• phosphorus;
  • warming;
  • microcosm;
  • phosphatase;
  • phospholipid fatty acids;
  • wetland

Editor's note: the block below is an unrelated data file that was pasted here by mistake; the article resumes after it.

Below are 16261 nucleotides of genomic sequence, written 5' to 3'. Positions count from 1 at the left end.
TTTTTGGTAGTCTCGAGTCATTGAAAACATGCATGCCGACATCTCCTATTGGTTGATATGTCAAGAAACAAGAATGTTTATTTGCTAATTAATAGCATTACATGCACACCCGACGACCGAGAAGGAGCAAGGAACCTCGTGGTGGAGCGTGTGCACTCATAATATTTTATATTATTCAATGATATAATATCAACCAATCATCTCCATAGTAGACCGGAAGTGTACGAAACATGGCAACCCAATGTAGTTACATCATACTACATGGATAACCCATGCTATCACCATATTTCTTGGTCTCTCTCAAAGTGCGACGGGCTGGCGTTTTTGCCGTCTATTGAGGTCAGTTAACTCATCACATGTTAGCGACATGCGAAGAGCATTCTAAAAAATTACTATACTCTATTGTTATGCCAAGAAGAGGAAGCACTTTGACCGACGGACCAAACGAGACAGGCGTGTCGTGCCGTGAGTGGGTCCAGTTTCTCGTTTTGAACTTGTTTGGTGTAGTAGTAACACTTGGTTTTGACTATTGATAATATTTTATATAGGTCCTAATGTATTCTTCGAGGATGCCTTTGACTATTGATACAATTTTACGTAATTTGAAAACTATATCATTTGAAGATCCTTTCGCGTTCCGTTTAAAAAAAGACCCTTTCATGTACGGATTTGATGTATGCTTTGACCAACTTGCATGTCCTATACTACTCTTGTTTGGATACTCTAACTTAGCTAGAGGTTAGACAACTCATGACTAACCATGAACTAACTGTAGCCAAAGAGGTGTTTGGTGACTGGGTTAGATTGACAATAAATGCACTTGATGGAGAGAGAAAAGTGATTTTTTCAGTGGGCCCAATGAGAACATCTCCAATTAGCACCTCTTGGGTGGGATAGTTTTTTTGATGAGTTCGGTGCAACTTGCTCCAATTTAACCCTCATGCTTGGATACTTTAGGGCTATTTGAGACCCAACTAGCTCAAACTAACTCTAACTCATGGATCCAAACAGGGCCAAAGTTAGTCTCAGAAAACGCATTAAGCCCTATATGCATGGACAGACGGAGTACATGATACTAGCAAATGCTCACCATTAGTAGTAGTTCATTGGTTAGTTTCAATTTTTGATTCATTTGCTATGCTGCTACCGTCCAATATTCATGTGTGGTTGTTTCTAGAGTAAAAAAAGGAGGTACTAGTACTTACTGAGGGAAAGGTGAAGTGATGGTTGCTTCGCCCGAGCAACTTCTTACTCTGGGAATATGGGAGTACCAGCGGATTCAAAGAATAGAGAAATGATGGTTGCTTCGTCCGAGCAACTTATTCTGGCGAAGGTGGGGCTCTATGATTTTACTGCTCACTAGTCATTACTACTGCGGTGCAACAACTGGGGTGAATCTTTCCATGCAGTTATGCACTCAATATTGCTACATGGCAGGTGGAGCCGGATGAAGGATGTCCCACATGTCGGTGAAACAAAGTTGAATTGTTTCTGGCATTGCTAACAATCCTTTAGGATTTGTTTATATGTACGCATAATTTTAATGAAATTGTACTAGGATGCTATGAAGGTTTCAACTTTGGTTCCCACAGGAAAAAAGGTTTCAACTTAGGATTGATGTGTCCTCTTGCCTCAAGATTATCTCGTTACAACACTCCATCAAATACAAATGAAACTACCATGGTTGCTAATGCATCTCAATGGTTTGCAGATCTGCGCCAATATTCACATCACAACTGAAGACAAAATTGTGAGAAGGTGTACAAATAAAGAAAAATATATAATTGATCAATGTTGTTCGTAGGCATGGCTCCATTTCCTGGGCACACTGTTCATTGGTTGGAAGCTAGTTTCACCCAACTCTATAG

Global warming poses a great threat to wetland ecological stability and water quality improvement. In this paper, we sampled six types of wetlands representing different kinds of land utilisation around the TaiHu Lake Basin in southeast China. An outdoor computerized microcosm was set up in May 2008 to simulate climate scenarios of ambient temperature (control) and a warmed ambient temperature (+5 °C) using a novel minute-scale daily and seasonal temperature manipulation technology. The 18-month incubation indicated that warming impaired the ecological sink of sediment (fixing P from porewater) while strengthening the role of the ecological source, moreover, the rate of P release from sediment into porewater (19–113% for total phosphorus) was much stronger than from top sediment into overlying water. Warming enhanced the activity of neutral and alkaline phosphatases for P-deficient wetland sediments and neutral phosphatases for P-rich sediments, at the 14th month of incubation. A significant increase in total phospholipid fatty acids (PLFAs) occurred under warming in sediments with relatively low levels of PLFAs, but bacterial abundance in the sediment biomass tended to decrease (18%) along with an increase (4·5%) of the fungi-to-bacteria ratio. The variations of carbon consumption and availability indicated by measured dissolved organic carbon in sediment may have contributed to P release from sediments to water. Copyright © 2011 John Wiley & Sons, Ltd.